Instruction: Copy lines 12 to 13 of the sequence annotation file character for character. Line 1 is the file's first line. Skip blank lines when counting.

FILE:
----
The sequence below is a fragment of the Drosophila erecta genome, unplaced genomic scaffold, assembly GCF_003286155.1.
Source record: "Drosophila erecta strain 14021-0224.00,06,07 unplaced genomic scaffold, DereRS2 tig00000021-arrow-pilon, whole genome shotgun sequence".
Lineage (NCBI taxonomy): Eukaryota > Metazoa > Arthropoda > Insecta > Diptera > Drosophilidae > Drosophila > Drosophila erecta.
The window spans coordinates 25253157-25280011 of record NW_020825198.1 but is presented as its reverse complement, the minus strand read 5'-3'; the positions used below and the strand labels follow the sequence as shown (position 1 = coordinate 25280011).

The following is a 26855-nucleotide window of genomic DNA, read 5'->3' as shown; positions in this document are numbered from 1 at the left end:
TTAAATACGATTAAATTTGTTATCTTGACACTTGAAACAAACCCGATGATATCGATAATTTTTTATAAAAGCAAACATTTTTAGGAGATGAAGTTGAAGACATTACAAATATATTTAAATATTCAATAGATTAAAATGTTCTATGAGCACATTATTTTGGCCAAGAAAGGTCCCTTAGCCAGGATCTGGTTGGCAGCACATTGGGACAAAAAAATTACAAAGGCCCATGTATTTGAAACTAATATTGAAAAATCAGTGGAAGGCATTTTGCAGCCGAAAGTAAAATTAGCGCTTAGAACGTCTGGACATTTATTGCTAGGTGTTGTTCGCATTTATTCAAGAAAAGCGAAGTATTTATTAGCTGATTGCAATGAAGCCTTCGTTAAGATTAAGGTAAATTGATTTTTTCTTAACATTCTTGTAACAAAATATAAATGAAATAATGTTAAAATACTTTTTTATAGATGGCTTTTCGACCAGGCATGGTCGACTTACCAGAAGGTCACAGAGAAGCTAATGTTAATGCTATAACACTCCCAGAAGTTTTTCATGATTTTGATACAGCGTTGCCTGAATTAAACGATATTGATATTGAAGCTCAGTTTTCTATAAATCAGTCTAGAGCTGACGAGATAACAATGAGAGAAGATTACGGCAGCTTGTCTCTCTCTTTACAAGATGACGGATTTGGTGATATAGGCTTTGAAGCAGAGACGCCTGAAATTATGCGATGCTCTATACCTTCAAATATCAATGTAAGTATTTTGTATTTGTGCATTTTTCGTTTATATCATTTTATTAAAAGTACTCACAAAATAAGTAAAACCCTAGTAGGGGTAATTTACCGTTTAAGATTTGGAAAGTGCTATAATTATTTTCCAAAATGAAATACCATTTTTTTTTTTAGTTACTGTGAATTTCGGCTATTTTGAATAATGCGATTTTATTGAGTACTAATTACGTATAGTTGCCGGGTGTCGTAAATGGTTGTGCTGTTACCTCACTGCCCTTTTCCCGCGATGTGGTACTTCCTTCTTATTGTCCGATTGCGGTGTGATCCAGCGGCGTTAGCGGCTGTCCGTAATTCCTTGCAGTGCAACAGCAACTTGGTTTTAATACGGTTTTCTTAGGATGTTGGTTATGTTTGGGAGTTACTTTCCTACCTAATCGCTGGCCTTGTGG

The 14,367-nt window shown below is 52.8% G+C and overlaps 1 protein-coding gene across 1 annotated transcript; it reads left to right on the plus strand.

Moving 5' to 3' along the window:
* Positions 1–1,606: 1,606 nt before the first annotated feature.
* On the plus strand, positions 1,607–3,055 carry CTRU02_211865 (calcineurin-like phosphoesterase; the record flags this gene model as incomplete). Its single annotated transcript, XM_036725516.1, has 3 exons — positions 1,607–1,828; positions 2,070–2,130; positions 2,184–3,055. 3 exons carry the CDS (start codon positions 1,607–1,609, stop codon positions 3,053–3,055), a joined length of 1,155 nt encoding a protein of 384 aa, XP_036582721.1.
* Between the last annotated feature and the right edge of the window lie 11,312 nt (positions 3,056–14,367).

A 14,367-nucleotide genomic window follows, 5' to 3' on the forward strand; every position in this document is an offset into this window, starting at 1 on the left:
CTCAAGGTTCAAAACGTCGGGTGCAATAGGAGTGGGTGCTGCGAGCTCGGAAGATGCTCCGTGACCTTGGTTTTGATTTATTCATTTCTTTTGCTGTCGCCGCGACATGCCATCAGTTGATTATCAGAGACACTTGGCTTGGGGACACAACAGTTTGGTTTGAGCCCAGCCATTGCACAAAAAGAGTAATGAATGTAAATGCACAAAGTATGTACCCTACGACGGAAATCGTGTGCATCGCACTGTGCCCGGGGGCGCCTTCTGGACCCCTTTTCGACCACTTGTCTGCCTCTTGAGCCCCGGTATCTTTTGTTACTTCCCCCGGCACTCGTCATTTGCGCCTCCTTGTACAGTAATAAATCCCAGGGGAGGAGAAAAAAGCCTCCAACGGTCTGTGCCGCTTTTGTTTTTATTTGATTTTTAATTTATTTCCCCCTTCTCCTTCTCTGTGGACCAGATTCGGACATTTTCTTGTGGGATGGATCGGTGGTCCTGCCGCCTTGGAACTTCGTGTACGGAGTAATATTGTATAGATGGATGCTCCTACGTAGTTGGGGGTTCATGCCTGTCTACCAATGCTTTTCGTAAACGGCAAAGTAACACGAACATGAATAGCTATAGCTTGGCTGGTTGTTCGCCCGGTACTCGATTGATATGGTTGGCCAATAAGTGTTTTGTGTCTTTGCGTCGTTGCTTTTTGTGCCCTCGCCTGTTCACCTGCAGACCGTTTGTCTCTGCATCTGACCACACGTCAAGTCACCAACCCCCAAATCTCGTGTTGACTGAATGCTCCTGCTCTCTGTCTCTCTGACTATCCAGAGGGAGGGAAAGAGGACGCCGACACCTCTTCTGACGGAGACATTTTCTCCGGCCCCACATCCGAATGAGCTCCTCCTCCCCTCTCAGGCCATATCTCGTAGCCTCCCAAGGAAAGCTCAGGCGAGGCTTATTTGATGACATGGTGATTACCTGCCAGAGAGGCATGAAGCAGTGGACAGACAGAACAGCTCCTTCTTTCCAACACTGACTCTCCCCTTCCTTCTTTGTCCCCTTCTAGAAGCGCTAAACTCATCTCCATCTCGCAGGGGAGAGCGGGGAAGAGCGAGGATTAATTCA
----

A 14,367-nucleotide genomic window follows, 5' to 3' on the forward strand; every position in this document is an offset into this window, starting at 1 on the left:
CTCAAGGTTCAAAACGTCGGGTGCAATAGGAGTGGGTGCTGCGAGCTCGGAAGATGCTCCGTGACCTTGGTTTTGATTTATTCATTTCTTTTGCTGTCGCCGCGACATGCCATCAGTTGATTATCAGAGACACTTGGCTTGGGGACACAACAGTTTGGTTTGAGCCCAGCCATTGCACAAAAAGAGTAATGAATGTAAATGCACAAAGTATGTACCCTACGACGGAAATCGTGTGCATCGCACTGTGCCCGGGGGCGCCTTCTGGACCCCTTTTCGACCACTTGTCTGCCTCTTGAGCCCCGGTATCTTTTGTTACTTCCCCCGGCACTCGTCATTTGCGCCTCCTTGTACAGTAATAAATCCCAGGGGAGGAGAAAAAAGCCTCCAACGGTCTGTGCCGCTTTTGTTTTTATTTGATTTTTAATTTATTTCCCCCTTCTCCTTCTCTGTGGACCAGATTCGGACATTTTCTTGTGGGATGGATCGGTGGTCCTGCCGCCTTGGAACTTCGTGTACGGAGTAATATTGTATAGATGGATGCTCCTACGTAGTTGGGGGTTCATGCCTGTCTACCAATGCTTTTCGTAAACGGCAAAGTAACACGAACATGAATAGCTATAGCTTGGCTGGTTGTTCGCCCGGTACTCGATTGATATGGTTGGCCAATAAGTGTTTTGTGTCTTTGCGTCGTTGCTTTTTGTGCCCTCGCCTGTTCACCTGCAGACCGTTTGTCTCTGCATCTGACCACACGTCAAGTCACCAACCCCCAAATCTCGTGTTGACTGAATGCTCCTGCTCTCTGTCTCTCTGACTATCCAGAGGGAGGGAAAGAGGACGCCGACACCTCTTCTGACGGAGACATTTTCTCCGGCCCCACATCCGAATGAGCTCCTCCTCCCCTCTCAGGCCATATCTCGTAGCCTCCCAAGGAAAGCTCAGGCGAGGCTTATTTGATGACATGGTGATTACCTGCCAGAGAGGCATGAAGCAGTGGACAGACAGAACAGCTCCTTCTTTCCAACACTGACTCTCCCCTTCCTTCTTTGTCCCCTTCTAGAAGCGCTAAACTCATCTCCATCTCGCAGGGGAGAGCGGGGAAGAGCGAGGATTAATTCA